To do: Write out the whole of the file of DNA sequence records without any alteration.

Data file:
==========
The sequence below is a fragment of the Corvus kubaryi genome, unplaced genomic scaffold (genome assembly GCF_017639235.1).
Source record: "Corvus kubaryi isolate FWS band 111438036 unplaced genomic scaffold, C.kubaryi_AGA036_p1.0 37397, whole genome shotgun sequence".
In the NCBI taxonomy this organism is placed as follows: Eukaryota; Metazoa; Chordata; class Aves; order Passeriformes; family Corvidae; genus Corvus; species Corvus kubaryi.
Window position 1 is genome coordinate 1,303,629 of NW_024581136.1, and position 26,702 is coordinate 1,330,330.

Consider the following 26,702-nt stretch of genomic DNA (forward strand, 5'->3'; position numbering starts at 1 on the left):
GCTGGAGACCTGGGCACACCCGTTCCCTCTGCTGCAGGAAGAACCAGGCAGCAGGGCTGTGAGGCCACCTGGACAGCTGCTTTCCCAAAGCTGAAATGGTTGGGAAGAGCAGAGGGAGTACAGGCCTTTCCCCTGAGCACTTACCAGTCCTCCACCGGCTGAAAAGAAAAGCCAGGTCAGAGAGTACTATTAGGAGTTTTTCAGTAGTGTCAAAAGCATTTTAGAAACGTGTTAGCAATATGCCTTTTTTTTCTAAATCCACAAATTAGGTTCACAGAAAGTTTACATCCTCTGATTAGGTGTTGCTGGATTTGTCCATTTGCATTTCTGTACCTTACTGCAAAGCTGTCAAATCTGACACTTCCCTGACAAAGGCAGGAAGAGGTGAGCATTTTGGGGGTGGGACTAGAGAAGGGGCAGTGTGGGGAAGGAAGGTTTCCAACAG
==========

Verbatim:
The sequence below is a fragment of the Corvus kubaryi genome, unplaced genomic scaffold (genome assembly GCF_017639235.1).
Source record: "Corvus kubaryi isolate FWS band 111438036 unplaced genomic scaffold, C.kubaryi_AGA036_p1.0 37397, whole genome shotgun sequence".
In the NCBI taxonomy this organism is placed as follows: Eukaryota; Metazoa; Chordata; class Aves; order Passeriformes; family Corvidae; genus Corvus; species Corvus kubaryi.
Window position 1 is genome coordinate 1,303,629 of NW_024581136.1, and position 26,702 is coordinate 1,330,330.

Consider the following 26,702-nt stretch of genomic DNA (forward strand, 5'->3'; position numbering starts at 1 on the left):
GCTGGAGACCTGGGCACACCCGTTCCCTCTGCTGCAGGAAGAACCAGGCAGCAGGGCTGTGAGGCCACCTGGACAGCTGCTTTCCCAAAGCTGAAATGGTTGGGAAGAGCAGAGGGAGTACAGGCCTTTCCCCTGAGCACTTACCAGTCCTCCACCGGCTGAAAAGAAAAGCCAGGTCAGAGAGTACTATTAGGAGTTTTTCAGTAGTGTCAAAAGCATTTTAGAAACGTGTTAGCAATATGCCTTTTTTTTCTAAATCCACAAATTAGGTTCACAGAAAGTTTACATCCTCTGATTAGGTGTTGCTGGATTTGTCCATTTGCATTTCTGTACCTTACTGCAAAGCTGTCAAATCTGACACTTCCCTGACAAAGGCAGGAAGAGGTGAGCATTTTGGGGGTGGGACTAGAGAAGGGGCAGTGTGGGGAAGGAAGGTTTCCAACAG